Social Transformation is in the Details: Ethnic Food, Immigrants, and Traveling Citizenship in Neoliberal Times


Charles T. Lee, Assistant Professor of Justice & Social Inquiry, School of Social Transformation

Building on recent work on the agency of matter and things by neo-materialist theorists, this project investigate the ways in which the cultural object of ethnic food can be understood as playing a crucial role in aiding U.S. immigrants’ informal but de facto acquisition and practices of citizenship. Focusing on the experiences of Asian immigrants as a case study, this talk will examine their nonstandard ways of using ethnic food to claim citizenship through the everyday practices of immigrant entrepreneurship, racialized labor, and cultural consumption in the ethnic restaurant industry. He calls this ensemble “traveling citizenship,” suggesting an improvisational citizen-making across sovereign territorial boundaries. The project suggests that what appears to be a mundane practice of producing and consuming ethnic food may actually bring about surprising reconfigurations of citizenship and governance that can be reoriented toward progressive ends in the present neoliberal (market-based) economy.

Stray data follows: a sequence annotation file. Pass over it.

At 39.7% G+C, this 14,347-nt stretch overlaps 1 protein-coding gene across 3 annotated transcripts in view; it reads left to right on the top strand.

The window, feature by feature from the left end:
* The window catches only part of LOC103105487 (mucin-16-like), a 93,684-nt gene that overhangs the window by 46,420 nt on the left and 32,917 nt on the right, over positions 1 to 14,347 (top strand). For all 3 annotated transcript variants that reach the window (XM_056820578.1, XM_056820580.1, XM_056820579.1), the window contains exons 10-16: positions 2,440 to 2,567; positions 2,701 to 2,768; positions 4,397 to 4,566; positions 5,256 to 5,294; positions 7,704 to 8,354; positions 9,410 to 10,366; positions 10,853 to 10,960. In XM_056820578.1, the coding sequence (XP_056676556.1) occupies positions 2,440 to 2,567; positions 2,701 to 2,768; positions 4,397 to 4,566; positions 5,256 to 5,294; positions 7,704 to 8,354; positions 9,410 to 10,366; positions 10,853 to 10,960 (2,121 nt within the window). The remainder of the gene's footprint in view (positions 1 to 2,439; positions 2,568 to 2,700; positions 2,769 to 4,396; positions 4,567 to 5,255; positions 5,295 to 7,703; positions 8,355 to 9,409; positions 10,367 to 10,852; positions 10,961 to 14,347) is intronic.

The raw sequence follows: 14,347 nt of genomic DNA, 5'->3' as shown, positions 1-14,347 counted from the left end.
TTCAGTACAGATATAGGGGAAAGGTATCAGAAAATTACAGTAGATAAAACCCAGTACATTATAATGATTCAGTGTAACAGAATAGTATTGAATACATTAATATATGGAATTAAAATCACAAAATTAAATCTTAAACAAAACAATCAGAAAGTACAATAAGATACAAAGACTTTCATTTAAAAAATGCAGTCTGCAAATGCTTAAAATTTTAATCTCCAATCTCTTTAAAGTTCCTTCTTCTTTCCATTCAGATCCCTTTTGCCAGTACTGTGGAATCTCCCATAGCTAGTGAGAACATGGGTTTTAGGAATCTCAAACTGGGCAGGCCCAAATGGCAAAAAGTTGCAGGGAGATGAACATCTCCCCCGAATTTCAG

Charles T. Lee is Assistant Professor of Justice & Social Inquiry in the School of Social Transformation. A cultural and political theorist, he is the author of Ingenious Citizenship: Recrafting Democracy for Social Change (Duke University Press, 2016). This talk is based on his new project supported by an IHR seed grant, and draws upon his fieldwork interviews with over 40 immigrant participants (from restaurateurs, cooks, waitresses, food preparation workers, dishwashers, to customers) in the Asian restaurant industry in Southern California.

Wednesday, March 16, 2016

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